Marolt: At least for this weekend, life is Fair
October 4, 2018
I love College Fair. I really shouldn't. Aside from opening the eyes of my children to the next level of educational possibilities in ways they never imagined and I could not have explained to them alone, it has been nothing but a source of embarrassment to me.
While I cherish the memories walking around the festive Aspen School District campus at the fair with my kids to begin in earnest that important, exciting and emotional transitional period that takes them from childhood to becoming what they are supposed to be as adults, bonding with other kids and parents going through the same thing, talking with representatives from colleges you might have considered for yourself, if you had only known, watching students' eyes light up when they discover the many things they don't know about college, it is my own shortcomings that come back to me through those distorted fun house mirrors that hang on the walls in the back of my mind.
I was there in a general way for my family at all the fairs, but my wife is the smart one and she took over when it came down to the nuts and bolts of gathering particulars about far-flung institutions of higher education and pertinent information provided in the many seminars College Fair hosts. I knew my time and place, so when the facts and circumstances became relevant and the details important, I slid into the background and helped park cars.
Now, when I say "parked cars," it is critical to emphasize that I do not mean just any cars. I mean cars for the college representatives. There are so many of them attending this event that they take up every last available space within a half-mile of our school complex. I was not careful about explaining this once and it led to me, single-handedly, causing a Pitkin County Alert.
Yes, you can cause one of these broadly broadcast warnings by twisting your ankle in the backcountry and calling for a helicopter to extricate you from the predicament, but my distress was far less conventional than that. I caused automobile gridlock in a geographic circle that encompassed the western edge of town, Aspen Highlands, and all the way out to the airport. It was worse than anything the current bridge construction is causing. If I sound like I am a slightly veiled bit proud of this, I suppose that might be true.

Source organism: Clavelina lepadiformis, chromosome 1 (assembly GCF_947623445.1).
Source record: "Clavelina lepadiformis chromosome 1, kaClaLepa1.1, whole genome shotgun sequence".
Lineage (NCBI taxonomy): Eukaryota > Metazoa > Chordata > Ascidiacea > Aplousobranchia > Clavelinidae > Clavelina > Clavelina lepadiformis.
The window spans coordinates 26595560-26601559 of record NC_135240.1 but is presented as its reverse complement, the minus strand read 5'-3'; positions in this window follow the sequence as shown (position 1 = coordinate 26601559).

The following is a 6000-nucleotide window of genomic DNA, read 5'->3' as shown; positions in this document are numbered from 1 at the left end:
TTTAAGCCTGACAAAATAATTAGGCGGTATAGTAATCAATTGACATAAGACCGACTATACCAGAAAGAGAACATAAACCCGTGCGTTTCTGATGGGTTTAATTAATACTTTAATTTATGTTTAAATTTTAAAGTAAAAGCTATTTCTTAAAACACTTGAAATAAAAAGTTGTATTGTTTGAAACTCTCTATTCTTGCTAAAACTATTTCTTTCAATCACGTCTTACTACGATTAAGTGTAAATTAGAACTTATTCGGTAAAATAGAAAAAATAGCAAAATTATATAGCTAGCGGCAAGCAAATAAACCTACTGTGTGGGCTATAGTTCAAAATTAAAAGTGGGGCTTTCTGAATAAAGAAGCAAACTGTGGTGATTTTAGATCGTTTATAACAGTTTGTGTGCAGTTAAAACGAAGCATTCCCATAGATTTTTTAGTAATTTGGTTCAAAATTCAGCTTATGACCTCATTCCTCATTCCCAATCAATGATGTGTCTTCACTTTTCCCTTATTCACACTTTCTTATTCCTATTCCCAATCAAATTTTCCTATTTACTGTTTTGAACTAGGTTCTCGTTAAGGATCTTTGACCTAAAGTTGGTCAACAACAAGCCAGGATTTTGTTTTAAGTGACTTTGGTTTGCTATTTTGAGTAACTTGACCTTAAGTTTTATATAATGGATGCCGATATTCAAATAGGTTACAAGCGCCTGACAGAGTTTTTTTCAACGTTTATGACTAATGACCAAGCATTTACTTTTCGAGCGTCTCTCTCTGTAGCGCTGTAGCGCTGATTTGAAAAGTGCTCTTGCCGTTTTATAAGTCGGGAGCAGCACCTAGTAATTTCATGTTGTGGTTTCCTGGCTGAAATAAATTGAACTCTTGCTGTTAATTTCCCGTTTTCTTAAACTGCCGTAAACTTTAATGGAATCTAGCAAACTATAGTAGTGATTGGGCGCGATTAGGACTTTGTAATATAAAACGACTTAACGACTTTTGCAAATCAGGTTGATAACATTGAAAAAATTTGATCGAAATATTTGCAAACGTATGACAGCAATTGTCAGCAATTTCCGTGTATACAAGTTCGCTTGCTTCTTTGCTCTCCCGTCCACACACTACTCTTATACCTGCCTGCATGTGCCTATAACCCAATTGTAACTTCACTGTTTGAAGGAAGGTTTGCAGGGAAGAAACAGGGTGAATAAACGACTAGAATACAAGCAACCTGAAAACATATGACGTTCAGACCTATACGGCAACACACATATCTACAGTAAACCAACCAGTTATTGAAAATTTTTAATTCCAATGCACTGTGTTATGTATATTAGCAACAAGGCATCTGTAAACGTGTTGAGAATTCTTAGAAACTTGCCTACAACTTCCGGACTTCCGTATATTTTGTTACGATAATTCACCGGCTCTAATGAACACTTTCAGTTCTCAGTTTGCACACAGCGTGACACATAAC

The mess was temporarily alleviated when Pitkin County sheriff deputies told drivers to pull off the roads and park on the shoulders so traffic could flow again. No sooner had this seemed to solve the problem than Aspen Police Department officers came through and issued parking tickets to one and all.
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C'était un gigantesque tas de merde malodorante! Pardon my French.
It was more embarrassing, but far less painful, than when I, working the chain gang for an Aspen High School appearance in the state football playoffs, set my foot in a loop in the chain at a full sprint and, when it came taut, flipped me P-tex over Oakleys on the sidelines at a critical juncture of the game in front of what was likely the largest crowd ever to pack Skier Stadium.
Yet, the aura of the fair itself and its organizers, desperate for volunteer help, always call me back. As the teary eyes and swollen heart always call to the wayward lover, we know not why.
With the excitement of College Fair, there is invariably some anxiety with students and their parents initiating the launch of this important phase of life. I recall this, now, fondly. There is no worthwhile transition from one road in a foreign land onto another that doesn't cause the stress of second-guessing. My kids are all through it. We survived. They are thriving. The thing we need to keep in mind is that, although some routes are longer than others, all roads ultimately lead to the beach or the base of a mountain. We stand in awe at either and give thanks for the journey that has fulfilled us through the accumulation of wisdom and knowledge.
I constantly reminded my kids that there are thriving and happy students at every single college, university and trade school in this world. There are dozens of the "perfect school" for everyone. All that is required is that you dig for the treasure. College Fair is not about walking away at the end of the day knowing that you have your future finally mapped out. It is all about accumulating information to prove to yourself that the possibilities for your life are many and there are way more ways to reach them than you ever imagined.
The Western Slope College Fair is this Sunday morning at our school campus. Please take the bus! Email at firstname.lastname@example.org.
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